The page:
Colorado Extends FFCRA Requirements to All Employers

The state also added a paid sick leave requirement for the beginning of 2021.

photo of colorado capitol building in denver
What Colorado employers need to know about the Healthy Families and Workplaces Act

Colorado has overhauled its paid sick leave laws, requiring that all employers in the state comply with the paid sick leave requirements of the Families First Coronavirus Response Act until Dec. 31 and adding new paid sick leave requirements for employers that begins when the FFCFRA expires.

Colorado Gov. Jared Polis signed the “Healthy Families and Workplaces Act” (HFWA) into law on July 14, 2020.

The HFWA replaces the “Colorado Health Emergency Leave with Pay (Colorado HELP).” Colorado HELP was a temporary mandate that required some Colorado employers provide limited paid sick leave to employees:

  • With flu-like symptoms while being tested for the coronavirus, or
  • Who were under instructions from a healthcare provider to quarantine because of a risk of having the highly contagious ailment

Covered employers had to provide up to 4 days of paid sick leave. That requirement ended on July 14.

The first set of leave requirements — that all employers must comply with the FFCRA — went into effect on July 15. Employer means both private and public employers, excluding only the federal government, according to the bill.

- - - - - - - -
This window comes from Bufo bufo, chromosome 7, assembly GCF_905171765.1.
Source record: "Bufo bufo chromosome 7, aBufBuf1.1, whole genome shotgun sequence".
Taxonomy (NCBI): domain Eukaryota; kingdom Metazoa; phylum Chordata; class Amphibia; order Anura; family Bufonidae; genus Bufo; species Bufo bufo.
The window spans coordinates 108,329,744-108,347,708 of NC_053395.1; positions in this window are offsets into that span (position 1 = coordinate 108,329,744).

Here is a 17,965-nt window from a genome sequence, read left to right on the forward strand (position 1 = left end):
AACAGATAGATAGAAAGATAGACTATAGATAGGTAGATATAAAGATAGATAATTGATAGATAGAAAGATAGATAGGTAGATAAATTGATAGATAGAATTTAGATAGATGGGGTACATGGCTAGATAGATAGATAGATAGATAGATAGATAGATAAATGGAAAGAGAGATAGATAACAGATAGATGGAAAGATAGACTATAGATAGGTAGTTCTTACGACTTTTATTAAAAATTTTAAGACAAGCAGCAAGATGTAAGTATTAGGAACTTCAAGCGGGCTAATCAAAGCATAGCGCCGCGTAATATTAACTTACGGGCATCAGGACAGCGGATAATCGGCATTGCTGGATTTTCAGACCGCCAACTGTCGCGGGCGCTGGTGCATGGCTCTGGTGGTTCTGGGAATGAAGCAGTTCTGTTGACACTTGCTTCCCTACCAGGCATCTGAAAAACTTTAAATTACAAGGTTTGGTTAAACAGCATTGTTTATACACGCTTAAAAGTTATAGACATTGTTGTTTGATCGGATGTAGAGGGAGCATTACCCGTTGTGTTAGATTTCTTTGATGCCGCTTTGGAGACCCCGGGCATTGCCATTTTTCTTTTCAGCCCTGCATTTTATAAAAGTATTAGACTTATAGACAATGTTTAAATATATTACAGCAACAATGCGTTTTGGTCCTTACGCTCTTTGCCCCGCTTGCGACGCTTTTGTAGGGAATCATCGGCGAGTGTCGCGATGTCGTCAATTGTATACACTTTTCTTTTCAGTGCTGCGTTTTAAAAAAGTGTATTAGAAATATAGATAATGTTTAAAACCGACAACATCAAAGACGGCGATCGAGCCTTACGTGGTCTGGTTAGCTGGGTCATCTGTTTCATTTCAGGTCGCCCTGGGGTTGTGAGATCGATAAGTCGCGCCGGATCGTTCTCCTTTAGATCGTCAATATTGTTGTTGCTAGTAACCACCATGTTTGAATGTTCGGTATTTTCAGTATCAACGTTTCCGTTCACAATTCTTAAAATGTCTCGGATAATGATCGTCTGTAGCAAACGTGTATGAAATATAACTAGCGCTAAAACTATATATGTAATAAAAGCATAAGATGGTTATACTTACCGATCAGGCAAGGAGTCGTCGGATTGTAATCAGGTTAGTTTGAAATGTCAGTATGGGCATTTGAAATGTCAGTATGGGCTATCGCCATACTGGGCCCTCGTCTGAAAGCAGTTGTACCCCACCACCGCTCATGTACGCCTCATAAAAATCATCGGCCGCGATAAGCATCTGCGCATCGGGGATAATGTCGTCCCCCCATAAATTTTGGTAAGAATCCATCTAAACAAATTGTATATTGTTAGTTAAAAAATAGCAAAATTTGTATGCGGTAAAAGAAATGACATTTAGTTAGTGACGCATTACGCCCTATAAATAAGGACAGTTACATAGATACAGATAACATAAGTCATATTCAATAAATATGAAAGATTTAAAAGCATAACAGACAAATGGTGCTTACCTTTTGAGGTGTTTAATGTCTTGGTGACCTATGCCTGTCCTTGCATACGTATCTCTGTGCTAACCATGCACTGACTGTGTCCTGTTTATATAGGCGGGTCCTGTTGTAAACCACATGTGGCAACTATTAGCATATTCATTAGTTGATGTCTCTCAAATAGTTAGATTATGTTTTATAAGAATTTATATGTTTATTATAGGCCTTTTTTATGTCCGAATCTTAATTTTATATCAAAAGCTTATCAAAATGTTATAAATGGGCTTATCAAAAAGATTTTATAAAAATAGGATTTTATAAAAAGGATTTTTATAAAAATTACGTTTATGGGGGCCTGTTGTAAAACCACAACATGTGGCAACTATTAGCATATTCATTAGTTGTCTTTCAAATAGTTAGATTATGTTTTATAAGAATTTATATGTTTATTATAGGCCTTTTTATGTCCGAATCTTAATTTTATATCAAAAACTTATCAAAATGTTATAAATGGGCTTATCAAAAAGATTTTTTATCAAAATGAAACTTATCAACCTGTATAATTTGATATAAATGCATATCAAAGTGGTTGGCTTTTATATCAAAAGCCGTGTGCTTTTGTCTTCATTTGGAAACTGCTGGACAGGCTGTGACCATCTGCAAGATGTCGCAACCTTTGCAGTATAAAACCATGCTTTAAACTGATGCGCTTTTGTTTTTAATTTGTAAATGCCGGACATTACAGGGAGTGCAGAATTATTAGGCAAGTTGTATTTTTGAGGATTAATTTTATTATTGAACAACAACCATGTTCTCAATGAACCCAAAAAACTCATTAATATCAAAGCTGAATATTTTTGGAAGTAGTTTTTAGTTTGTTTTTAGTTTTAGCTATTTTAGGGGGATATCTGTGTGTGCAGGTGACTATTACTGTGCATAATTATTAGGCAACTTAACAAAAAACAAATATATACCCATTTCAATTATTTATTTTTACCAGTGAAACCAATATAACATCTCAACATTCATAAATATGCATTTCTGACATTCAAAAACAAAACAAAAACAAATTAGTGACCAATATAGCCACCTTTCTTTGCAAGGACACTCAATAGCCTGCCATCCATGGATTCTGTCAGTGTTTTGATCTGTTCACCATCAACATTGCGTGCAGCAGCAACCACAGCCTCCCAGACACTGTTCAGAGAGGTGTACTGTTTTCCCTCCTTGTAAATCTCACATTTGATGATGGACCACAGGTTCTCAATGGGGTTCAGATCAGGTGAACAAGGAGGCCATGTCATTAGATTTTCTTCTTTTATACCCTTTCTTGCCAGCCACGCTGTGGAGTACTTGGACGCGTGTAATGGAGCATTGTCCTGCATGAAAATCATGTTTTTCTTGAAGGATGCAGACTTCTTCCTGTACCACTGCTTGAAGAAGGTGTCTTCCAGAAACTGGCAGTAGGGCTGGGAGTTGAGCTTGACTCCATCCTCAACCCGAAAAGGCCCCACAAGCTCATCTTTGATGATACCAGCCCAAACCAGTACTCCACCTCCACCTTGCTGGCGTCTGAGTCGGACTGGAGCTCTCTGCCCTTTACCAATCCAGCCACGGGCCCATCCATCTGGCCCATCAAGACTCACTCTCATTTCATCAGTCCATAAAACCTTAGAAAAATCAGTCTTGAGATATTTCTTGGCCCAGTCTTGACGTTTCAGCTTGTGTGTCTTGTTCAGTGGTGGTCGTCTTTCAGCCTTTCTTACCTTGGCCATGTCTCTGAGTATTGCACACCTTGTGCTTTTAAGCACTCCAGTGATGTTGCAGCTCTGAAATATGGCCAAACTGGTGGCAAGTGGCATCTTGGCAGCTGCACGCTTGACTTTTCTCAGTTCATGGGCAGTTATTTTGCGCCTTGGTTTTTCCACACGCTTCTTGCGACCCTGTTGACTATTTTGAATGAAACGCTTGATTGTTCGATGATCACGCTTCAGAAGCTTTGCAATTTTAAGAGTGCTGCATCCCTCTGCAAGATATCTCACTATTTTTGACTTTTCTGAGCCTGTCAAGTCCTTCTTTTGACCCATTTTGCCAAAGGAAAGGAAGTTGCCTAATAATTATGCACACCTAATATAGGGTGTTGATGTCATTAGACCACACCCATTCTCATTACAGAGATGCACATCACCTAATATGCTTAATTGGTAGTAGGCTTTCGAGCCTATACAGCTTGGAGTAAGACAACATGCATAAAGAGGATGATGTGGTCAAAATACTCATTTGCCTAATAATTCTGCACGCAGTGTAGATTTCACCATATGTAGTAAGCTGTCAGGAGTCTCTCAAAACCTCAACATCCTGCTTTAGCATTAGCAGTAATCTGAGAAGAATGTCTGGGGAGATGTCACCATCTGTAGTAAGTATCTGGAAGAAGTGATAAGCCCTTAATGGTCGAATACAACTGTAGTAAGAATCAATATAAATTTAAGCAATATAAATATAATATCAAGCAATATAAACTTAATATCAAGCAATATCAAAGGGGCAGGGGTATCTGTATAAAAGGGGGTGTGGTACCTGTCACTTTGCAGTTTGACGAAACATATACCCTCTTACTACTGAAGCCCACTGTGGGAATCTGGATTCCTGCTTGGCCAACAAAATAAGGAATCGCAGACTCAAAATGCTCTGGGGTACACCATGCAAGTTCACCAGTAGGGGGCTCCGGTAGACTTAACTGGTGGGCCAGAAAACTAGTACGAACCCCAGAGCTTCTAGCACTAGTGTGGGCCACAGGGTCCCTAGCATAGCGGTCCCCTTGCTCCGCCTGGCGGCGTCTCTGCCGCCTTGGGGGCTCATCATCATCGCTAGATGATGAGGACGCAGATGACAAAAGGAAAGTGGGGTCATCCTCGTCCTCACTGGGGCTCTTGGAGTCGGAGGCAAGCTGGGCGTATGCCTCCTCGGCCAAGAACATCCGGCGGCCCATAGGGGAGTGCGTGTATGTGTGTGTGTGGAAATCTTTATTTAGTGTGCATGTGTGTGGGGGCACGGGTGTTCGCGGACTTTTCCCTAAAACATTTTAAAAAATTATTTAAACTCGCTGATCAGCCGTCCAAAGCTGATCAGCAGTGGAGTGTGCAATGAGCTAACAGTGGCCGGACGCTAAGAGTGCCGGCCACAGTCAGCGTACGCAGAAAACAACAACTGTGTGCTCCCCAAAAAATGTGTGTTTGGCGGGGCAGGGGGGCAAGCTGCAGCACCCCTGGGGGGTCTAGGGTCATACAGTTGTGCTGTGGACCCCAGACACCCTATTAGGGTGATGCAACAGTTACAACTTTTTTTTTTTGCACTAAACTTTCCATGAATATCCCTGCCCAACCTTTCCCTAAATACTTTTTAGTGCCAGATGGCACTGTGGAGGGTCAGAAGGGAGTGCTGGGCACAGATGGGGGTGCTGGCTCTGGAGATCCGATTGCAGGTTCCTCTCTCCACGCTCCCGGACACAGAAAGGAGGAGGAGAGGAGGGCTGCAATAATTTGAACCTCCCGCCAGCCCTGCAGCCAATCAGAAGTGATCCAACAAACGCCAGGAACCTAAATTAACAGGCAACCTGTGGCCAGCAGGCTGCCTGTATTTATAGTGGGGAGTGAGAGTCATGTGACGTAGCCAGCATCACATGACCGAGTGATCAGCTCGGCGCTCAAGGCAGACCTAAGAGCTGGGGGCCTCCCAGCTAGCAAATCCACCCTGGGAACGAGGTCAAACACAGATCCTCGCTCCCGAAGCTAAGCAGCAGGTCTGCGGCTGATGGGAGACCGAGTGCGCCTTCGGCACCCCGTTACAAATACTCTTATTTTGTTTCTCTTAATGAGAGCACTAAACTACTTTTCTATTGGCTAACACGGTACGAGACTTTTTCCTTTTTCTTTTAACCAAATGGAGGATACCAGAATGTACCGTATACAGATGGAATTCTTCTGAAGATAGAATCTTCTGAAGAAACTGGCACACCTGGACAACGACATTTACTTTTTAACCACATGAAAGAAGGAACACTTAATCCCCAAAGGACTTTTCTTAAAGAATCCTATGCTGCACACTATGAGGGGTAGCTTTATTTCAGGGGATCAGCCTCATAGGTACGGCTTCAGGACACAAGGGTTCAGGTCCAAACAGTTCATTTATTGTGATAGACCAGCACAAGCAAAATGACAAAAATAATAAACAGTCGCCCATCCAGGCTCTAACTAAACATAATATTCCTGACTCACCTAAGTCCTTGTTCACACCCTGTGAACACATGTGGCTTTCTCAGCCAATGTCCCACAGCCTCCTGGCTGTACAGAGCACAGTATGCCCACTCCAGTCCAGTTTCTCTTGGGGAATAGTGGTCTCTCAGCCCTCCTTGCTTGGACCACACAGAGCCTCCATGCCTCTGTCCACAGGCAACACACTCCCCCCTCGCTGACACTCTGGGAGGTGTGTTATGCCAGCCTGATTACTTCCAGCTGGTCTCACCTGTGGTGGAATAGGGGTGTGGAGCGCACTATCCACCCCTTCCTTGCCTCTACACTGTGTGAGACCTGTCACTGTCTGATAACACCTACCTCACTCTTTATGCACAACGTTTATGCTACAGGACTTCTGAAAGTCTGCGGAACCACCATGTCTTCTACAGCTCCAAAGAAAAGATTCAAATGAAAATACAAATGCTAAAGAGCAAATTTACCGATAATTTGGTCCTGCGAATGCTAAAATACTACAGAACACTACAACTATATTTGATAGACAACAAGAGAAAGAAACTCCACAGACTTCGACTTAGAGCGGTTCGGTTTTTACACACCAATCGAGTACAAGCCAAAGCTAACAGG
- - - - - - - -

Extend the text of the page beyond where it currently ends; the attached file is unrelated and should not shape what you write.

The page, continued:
Colorado leave under FFCRA

The FFCRA requires private employers with fewer than 500 employees to provide up to 80 hours of fully paid sick leave and partially paid family leave for up to 10 weeks to employees who are unable to work or telework where the employee:

  1. Is subject to a federal, state, or local quarantine or isolation order related to COVID–19
  2. Has been advised by a healthcare provider to self-quarantine due to concerns related to COVID–19
  3. Experiences symptoms of COVID–19 and is seeking a medical diagnosis
  4. Cares for an individual who is subject to an order as described in, or who has been advised as described in 2
  5. Cares for his or her son or daughter whose school or place of care has been closed or whose childcare provider is unavailable due to COVID–19-related reasons, or
  6. Experiences any other substantially similar condition specified by the Secretary of Health and Human Services in consultation with the Secretary of the Treasury and the Secretary of Labor

Passage of the state law means that Colorado’s larger employers must comply with the federal requirement until Dec. 31, 2020, which is when the federal law will expire.